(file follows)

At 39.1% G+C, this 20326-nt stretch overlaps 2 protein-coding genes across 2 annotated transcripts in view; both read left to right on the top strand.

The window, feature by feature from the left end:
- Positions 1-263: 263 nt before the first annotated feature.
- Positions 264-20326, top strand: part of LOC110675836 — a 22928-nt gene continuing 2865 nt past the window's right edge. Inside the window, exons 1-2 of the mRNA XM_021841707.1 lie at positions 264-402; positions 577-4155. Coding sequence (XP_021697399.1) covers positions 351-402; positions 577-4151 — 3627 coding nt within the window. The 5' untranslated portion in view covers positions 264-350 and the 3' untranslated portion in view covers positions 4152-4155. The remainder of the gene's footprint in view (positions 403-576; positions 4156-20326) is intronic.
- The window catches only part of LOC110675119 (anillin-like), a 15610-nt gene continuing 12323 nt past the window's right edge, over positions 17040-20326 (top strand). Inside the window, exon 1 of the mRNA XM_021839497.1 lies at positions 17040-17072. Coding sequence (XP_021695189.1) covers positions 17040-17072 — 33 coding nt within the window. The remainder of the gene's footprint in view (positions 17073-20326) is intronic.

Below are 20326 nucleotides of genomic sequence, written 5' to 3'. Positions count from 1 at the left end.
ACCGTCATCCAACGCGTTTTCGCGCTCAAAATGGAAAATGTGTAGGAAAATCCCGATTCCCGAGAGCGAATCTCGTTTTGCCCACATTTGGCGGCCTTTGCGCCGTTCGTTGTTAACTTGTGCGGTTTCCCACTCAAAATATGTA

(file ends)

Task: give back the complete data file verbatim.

At 39.1% G+C, this 20326-nt stretch overlaps 2 protein-coding genes across 2 annotated transcripts in view; both read left to right on the top strand.

The window, feature by feature from the left end:
- Positions 1-263: 263 nt before the first annotated feature.
- Positions 264-20326, top strand: part of LOC110675836 — a 22928-nt gene continuing 2865 nt past the window's right edge. Inside the window, exons 1-2 of the mRNA XM_021841707.1 lie at positions 264-402; positions 577-4155. Coding sequence (XP_021697399.1) covers positions 351-402; positions 577-4151 — 3627 coding nt within the window. The 5' untranslated portion in view covers positions 264-350 and the 3' untranslated portion in view covers positions 4152-4155. The remainder of the gene's footprint in view (positions 403-576; positions 4156-20326) is intronic.
- The window catches only part of LOC110675119 (anillin-like), a 15610-nt gene continuing 12323 nt past the window's right edge, over positions 17040-20326 (top strand). Inside the window, exon 1 of the mRNA XM_021839497.1 lies at positions 17040-17072. Coding sequence (XP_021695189.1) covers positions 17040-17072 — 33 coding nt within the window. The remainder of the gene's footprint in view (positions 17073-20326) is intronic.

Below are 20326 nucleotides of genomic sequence, written 5' to 3'. Positions count from 1 at the left end.
ACCGTCATCCAACGCGTTTTCGCGCTCAAAATGGAAAATGTGTAGGAAAATCCCGATTCCCGAGAGCGAATCTCGTTTTGCCCACATTTGGCGGCCTTTGCGCCGTTCGTTGTTAACTTGTGCGGTTTCCCACTCAAAATATGTA